Our Blog

Posts for tag: gum disease

By Bill Kuttler, DDS
March 19, 2017

“Why do I need to go to the dentist every _____?”  You can fill in the blank – I hear that blank space filled with words ranging from “6 months”, “year” to leaving it totally blank so the response is actually, “Why do I ever need to go to the dentist?”  I think that’s a legitimate question, and I also believe that the answer varies tremendously based on the individual’s health and needs.

First, let me be clear: No one “needs” to go to the dentist.  There I said it, and some of my colleagues may come after me for that statement.  BUT (and you notice that word is in bold, capital letters), almost all people benefit from going, especially if they want to keep their mouths and the rest of their bodies in good health.  While there are probably a few folks who could keep their teeth and stay dentally healthy without ever going to a dentist, the number of those people is very low.  

What we really should be discussing are each individual’s desires.  Good health, clean and shiny teeth, fresh breath, keeping natural teeth for a lifetime, or simply the ability to eat and enjoy a good meal?  There are others who simply don’t seem to really care about these things.  For them, there is a further issue – systemic health.  If good overall health is important to you, so are regular visits to the dentist.  Indeed, even if someone has false teeth, regular visits are important to allow for early detection of possible cancers and other systemic diseases.

Regular visits to the dentist are now considered important enough that some medical policies are paying for people with diabetes to see their dentist four times per year.  Those companies do this because there is solid evidence that consistent dental care reduces the incidence of major medical problems!  That’s truly a case of dental care potentially saving someone’s life.  

So if you are one who wants to keep your mouth and the rest of you healthy and have a bright shiny smile, how often should you visit us?  As a first premise, that’s a question to discuss with us -- ask us how often you would benefit from periodic visits.  Then ask us for the reasoning behind that answer.  Many of us were raised with the idea of seeing our dentist twice a year and brushing our teeth twice a day.  I don’t know that either of those ideas is well supported by clinical evidence.  There are simply too many other factors.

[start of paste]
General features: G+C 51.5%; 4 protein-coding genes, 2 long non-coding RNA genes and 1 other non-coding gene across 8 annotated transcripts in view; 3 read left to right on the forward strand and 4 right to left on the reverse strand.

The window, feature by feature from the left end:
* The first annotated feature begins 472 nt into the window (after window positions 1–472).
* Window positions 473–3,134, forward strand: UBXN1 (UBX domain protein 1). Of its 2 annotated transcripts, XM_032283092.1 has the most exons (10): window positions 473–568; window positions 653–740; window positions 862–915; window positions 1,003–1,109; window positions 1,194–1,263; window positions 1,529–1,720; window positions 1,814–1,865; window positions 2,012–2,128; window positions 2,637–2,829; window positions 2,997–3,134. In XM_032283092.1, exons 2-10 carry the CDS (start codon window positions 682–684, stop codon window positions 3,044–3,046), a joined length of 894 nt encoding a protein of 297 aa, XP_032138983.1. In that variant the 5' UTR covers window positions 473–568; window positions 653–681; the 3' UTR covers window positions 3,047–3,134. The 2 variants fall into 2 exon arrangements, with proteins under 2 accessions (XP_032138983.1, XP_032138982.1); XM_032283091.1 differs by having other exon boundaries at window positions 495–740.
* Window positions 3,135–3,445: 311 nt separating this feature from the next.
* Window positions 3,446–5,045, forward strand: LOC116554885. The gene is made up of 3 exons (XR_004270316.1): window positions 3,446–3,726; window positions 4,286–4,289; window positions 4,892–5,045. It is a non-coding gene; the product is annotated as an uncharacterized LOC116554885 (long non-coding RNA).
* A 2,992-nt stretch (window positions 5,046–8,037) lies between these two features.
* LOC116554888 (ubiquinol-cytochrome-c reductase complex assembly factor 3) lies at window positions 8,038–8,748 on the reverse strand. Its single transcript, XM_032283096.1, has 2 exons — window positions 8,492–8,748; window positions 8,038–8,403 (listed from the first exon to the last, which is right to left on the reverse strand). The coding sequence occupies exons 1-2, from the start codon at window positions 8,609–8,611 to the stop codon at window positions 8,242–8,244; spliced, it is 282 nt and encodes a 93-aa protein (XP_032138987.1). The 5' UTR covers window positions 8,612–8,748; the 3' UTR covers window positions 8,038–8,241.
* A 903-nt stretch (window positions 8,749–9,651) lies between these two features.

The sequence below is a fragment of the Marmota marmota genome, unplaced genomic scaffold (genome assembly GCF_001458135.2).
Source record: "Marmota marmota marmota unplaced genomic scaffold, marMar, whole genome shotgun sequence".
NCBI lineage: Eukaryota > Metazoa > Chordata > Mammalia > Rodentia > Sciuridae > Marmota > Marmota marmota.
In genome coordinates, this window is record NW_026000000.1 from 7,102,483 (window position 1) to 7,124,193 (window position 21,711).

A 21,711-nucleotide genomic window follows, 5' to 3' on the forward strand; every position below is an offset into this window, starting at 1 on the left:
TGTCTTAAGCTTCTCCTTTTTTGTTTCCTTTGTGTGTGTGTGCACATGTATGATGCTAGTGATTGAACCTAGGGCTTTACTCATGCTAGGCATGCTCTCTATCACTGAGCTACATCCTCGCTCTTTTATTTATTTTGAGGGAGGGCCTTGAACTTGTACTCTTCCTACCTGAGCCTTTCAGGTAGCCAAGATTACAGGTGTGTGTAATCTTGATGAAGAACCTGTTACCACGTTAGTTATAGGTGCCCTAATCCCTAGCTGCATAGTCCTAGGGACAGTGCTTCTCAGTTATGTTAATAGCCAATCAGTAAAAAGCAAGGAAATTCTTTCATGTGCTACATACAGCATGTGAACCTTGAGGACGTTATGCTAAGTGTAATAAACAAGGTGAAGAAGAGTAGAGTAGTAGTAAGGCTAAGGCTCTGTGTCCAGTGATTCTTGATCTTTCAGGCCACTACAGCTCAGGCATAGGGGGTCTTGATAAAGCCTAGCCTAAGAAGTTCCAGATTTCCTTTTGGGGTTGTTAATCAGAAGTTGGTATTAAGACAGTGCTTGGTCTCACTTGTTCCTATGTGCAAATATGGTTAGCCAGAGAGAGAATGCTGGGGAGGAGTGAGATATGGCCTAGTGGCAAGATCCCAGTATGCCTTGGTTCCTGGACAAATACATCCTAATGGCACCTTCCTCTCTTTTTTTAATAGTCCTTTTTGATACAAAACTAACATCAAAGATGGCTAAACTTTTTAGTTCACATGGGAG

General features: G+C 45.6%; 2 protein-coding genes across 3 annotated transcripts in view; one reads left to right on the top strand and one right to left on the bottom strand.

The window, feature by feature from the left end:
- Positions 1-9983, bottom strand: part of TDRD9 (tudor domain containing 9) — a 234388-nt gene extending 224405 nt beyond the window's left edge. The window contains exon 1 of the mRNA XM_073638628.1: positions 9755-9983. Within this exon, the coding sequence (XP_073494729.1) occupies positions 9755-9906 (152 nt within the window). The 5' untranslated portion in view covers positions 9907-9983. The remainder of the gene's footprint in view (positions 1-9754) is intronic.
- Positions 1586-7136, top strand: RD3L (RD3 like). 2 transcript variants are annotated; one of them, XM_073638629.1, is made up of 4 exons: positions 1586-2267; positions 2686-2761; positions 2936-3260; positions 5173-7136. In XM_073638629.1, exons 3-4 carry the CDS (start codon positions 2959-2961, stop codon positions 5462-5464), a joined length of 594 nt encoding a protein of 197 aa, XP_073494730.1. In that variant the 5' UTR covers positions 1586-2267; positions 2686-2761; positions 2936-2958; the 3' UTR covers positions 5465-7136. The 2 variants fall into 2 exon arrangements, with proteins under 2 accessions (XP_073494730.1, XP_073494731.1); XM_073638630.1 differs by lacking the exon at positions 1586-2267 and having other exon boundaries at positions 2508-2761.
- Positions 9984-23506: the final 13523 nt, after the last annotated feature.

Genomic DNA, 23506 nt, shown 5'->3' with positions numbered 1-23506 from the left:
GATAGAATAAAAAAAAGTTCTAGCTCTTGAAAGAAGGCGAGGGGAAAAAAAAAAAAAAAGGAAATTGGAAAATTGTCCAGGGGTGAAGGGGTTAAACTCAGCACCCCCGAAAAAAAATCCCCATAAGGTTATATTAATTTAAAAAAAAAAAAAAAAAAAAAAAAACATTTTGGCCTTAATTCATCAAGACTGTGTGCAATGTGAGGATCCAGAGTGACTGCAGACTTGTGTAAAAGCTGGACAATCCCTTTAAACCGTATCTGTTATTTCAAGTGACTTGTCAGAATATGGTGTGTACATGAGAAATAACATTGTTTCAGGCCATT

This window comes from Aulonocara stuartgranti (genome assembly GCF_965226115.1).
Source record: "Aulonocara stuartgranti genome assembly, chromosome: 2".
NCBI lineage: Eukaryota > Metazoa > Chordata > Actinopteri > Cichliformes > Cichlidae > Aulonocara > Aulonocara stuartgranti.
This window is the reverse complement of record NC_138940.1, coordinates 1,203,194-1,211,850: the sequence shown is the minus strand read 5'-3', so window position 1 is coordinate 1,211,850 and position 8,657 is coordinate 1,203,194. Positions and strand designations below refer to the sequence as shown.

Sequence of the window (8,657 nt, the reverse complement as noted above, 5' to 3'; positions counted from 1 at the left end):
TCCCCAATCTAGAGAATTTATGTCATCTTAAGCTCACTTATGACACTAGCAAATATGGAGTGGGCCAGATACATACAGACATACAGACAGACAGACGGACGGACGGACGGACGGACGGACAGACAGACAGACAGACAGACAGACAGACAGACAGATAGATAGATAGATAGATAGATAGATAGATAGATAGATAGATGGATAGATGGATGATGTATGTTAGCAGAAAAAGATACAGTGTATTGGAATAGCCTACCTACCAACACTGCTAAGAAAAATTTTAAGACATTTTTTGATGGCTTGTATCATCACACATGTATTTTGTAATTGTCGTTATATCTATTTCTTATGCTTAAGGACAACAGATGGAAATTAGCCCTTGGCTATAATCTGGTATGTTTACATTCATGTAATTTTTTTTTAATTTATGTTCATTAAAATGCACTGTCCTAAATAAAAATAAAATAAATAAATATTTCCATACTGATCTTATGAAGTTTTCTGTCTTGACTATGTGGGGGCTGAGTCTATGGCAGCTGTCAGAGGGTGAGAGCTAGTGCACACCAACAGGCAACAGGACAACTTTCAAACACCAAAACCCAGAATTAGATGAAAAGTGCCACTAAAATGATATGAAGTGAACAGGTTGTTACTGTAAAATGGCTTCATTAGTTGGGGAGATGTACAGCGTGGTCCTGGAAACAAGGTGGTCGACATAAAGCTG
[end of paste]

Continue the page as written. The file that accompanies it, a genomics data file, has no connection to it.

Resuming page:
Consider these factors: 

  • Do you currently have a high decay rate?  (For example, do you need fillings more than once per year?)  
  • Do you have a mouth full of old fillings and / or crowns?  (This is a good clue to your historic susceptibility to dental disease.)  
  • Have you had or do you currently have some form of gum disease?  If so, how severe is it, is there bone damage, and how easily do your gums bleed?  
  • What is your systemic health status?  
  • Do you have diabetes or other inflammatory-related diseases such as heart disease?  
  • If you have any of these diseases, how well controlled are they?  
  • Has your medical doctor recommended you see a dentist?  (This might happen because you are going to have surgery soon or because your physician suspects you have active dental problems.)
  • Are you pregnant?  (If so, you being in good dental health is really important for the health of your baby.)

After all those factors are carefully weighed, what is the final answer?  Most people do come for a visit two times a year.  That may be as much because they have a dental benefit plan that pays for two visits a year as for any other reason.  We have some clients in our practice that we plan to see about once a year, and sometimes that gets stretched out to once every eighteen months.  I’m comfortable with that interval when they have a very low incidence of dental problems, are in good systemic health, and take consistently excellent care of their mouths.  On the other end of that spectrum are the people who don’t take very good care of their mouths, whether they are systemically healthy or not.  We want to see those people every three or four months, and sometimes as frequently as every two months.  That allows us to help them maintain a better dental condition than they have been able to do for themselves. 

We also have a few of our clients that are healthy, both dentally and systemically, and simply want to come in every two to three months because they want stains cleaned off their teeth.  Some people really love how their mouth feels after having their teeth cleaned.